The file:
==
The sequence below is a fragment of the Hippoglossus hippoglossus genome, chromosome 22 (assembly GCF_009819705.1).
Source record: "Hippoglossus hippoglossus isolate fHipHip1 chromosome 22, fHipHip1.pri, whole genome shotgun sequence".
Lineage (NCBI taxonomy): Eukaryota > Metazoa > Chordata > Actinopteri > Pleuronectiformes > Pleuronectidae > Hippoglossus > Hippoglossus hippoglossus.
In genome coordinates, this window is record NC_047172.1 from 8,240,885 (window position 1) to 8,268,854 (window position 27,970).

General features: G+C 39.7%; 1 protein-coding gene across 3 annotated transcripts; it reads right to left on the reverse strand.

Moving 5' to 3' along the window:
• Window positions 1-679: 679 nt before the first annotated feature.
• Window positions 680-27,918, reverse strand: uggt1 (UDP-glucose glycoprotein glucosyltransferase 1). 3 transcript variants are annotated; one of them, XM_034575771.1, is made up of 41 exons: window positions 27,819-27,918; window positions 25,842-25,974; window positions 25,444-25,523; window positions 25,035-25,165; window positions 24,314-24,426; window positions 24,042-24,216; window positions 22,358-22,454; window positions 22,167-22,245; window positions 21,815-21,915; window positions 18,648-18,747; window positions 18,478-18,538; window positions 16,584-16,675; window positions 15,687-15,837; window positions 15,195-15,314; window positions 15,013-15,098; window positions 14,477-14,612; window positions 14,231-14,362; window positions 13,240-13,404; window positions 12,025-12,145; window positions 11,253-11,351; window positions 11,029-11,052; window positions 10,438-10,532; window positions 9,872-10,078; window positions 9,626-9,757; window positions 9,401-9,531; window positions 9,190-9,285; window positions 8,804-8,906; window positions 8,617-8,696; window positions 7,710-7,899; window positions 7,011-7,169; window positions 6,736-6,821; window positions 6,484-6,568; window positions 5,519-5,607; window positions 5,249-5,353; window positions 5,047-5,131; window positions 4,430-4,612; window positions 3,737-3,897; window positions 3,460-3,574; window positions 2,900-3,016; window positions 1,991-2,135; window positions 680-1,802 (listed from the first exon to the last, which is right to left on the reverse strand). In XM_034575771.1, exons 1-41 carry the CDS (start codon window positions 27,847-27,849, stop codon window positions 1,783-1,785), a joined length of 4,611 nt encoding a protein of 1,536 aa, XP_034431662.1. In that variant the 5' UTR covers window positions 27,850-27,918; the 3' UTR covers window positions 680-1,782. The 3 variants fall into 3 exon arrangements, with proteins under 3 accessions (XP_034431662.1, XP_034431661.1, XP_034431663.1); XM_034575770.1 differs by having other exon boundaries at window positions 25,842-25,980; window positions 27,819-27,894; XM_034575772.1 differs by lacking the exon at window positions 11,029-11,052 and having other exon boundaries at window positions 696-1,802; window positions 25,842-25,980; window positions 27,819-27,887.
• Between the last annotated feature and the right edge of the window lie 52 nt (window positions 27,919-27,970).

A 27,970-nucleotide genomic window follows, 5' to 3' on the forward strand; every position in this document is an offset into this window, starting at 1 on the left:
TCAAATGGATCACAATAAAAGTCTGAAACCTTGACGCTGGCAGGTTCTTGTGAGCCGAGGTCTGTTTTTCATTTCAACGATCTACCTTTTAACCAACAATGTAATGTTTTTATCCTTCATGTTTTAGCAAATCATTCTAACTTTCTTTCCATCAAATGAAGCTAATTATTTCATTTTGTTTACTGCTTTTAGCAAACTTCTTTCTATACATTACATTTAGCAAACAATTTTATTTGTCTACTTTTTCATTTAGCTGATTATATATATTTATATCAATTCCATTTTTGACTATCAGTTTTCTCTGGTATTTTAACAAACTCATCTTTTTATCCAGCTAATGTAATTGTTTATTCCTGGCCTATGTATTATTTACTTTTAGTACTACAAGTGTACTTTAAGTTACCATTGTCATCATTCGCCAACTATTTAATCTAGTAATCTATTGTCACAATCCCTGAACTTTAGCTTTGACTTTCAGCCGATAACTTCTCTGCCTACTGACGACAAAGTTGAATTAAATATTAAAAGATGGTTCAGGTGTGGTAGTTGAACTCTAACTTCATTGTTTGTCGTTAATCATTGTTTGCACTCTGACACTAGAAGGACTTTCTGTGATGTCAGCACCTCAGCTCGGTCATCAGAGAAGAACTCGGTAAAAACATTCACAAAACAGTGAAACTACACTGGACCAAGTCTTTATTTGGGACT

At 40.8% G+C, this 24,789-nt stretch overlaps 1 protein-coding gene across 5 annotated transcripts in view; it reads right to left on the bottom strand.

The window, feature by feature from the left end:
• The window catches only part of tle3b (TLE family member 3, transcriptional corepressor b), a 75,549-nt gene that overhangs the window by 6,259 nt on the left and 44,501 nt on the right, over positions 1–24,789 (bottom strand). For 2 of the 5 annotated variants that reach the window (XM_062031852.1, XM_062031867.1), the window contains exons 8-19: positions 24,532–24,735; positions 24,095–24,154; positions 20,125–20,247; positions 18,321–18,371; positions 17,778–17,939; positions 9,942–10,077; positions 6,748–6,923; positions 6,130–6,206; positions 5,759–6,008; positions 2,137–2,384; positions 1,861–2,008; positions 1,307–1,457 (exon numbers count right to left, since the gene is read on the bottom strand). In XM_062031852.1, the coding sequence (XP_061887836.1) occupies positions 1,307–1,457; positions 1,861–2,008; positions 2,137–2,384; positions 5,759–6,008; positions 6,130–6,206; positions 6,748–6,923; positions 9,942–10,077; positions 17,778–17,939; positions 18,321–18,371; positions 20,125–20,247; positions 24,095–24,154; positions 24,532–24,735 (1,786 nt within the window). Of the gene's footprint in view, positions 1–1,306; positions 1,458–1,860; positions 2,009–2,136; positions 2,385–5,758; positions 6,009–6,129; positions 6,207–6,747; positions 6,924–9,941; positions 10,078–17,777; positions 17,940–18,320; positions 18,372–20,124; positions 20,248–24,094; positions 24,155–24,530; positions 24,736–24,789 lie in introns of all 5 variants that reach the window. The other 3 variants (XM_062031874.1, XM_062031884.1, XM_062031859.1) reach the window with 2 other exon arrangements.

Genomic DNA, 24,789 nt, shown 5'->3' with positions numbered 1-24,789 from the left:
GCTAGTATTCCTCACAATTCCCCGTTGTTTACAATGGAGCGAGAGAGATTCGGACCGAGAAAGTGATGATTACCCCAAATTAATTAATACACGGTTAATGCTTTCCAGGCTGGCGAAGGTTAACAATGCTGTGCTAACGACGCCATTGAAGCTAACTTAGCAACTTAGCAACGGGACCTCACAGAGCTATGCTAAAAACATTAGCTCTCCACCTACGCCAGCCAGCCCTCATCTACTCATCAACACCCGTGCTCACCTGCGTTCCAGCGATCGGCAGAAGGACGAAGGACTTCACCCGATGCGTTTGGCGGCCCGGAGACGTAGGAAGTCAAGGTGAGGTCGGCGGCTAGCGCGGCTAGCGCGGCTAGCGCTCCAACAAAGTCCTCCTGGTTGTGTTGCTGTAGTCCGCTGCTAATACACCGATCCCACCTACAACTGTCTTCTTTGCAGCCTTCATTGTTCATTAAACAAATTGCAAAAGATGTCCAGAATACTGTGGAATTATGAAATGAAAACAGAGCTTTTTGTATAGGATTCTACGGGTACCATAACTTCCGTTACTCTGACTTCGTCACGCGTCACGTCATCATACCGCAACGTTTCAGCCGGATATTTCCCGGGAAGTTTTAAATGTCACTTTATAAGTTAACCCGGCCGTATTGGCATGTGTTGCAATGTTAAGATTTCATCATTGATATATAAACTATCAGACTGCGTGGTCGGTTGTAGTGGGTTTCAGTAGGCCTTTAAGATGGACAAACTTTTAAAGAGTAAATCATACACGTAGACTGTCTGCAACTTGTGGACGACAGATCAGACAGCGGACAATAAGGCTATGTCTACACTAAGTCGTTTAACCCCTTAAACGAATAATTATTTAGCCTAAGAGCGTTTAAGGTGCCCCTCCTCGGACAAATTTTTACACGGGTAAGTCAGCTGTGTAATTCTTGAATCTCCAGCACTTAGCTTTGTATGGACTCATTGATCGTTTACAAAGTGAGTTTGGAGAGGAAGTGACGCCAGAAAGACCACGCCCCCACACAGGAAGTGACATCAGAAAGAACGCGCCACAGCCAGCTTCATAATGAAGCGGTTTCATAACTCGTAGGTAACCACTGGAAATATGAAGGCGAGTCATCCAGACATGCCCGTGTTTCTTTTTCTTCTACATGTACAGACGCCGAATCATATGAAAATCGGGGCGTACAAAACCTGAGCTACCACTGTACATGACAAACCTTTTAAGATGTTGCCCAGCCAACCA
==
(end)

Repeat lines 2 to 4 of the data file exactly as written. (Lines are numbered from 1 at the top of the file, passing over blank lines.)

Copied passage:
Source record: "Hippoglossus hippoglossus isolate fHipHip1 chromosome 22, fHipHip1.pri, whole genome shotgun sequence".
Lineage (NCBI taxonomy): Eukaryota > Metazoa > Chordata > Actinopteri > Pleuronectiformes > Pleuronectidae > Hippoglossus > Hippoglossus hippoglossus.
In genome coordinates, this window is record NC_047172.1 from 8,240,885 (window position 1) to 8,268,854 (window position 27,970).